A colleague within CAMFT, a man interested in solutions more so than argument, has proposed a compromise: a plan to keep the overall rule with respect to AB 1775 in place but to advocate for mental health professionals to be an exception to the mandatory disclosure. The bill currently includes a huge list of mandated reporters, including such non-qualified persons as coaches, probation officers, “head start” teachers–people not trained to address or treat mental health conditions. I can sympathize with the argument that if these people discover that someone is viewing child pornography then their best course of action may be to report the event to social services. However, one could make the argument that the best thing for offenders is to talk to a mental health professional in the hope of obtaining early intervention before someone is hurt more directly. **BTW: this argument does not imply that child subjects in pornography are not victims (as in “hurt”), merely that such damage is not inflicted directly by those viewing the images.
And if you want to have the conversation about such viewers enabling child pornographers/exploiters of children, thus deserving any punishment they might receive, then we must have consistent intellectual honesty and talk about how our entire consumer economy exists on the back of unfair labor practices across the world. If you’re not sure what I’m getting at then get out your precious new I-phone 6, contemplate its manufacturing and assembly of parts, imagine the wages earned by those responsible, and consider trading jobs with the adults and children that are performing that work.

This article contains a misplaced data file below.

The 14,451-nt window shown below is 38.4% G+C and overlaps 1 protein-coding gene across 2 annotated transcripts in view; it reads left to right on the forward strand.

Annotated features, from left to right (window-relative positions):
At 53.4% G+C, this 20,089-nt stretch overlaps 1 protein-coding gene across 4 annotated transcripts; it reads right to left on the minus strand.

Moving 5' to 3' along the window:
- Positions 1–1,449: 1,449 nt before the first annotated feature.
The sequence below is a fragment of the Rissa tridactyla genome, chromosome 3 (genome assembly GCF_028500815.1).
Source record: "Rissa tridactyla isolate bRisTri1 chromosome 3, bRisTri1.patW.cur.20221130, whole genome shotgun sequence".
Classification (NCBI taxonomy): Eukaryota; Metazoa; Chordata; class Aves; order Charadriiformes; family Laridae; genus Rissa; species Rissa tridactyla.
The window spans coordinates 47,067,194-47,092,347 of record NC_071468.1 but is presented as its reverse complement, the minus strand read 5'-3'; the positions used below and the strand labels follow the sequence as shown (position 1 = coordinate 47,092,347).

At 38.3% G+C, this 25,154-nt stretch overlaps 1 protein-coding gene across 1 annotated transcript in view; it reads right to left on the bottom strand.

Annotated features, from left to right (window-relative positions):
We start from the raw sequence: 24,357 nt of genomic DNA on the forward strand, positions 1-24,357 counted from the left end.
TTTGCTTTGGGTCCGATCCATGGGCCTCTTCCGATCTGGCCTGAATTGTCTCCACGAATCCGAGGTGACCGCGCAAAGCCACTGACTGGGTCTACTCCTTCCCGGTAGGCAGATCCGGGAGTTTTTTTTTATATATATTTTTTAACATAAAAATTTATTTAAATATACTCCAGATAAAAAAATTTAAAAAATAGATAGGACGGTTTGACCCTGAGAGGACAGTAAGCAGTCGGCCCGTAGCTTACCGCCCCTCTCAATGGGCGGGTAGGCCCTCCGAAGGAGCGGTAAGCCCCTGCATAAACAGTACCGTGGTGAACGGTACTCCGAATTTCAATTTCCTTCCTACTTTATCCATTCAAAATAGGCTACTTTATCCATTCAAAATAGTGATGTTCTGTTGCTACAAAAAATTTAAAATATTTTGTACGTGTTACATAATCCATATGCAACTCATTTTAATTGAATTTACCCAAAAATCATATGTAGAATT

Regarding amendments and AB 1775, it probably won’t matter what gets proposed. As CAMFT (committing, perhaps, its own version of political suicide) has implied through its action, involved discussion is moot and inexpedient. Fifty years ago, legislators wanted private exchanges revealed such that communists could be pulled from their closets. Ten years ago the Patriot Act extended its tentacles into the therapist’s office, mandating professionals to report those suspected of terrorist acts. There will always be a core of people in society who will fundamentally resist the confidentiality of institutions, religious or secular. As therapists, we know that the media, that the NSA, that parents, Apple and AT&T, all want in the room so they can hear, direct, and sell. They want in so they can do everything except really listen, actually.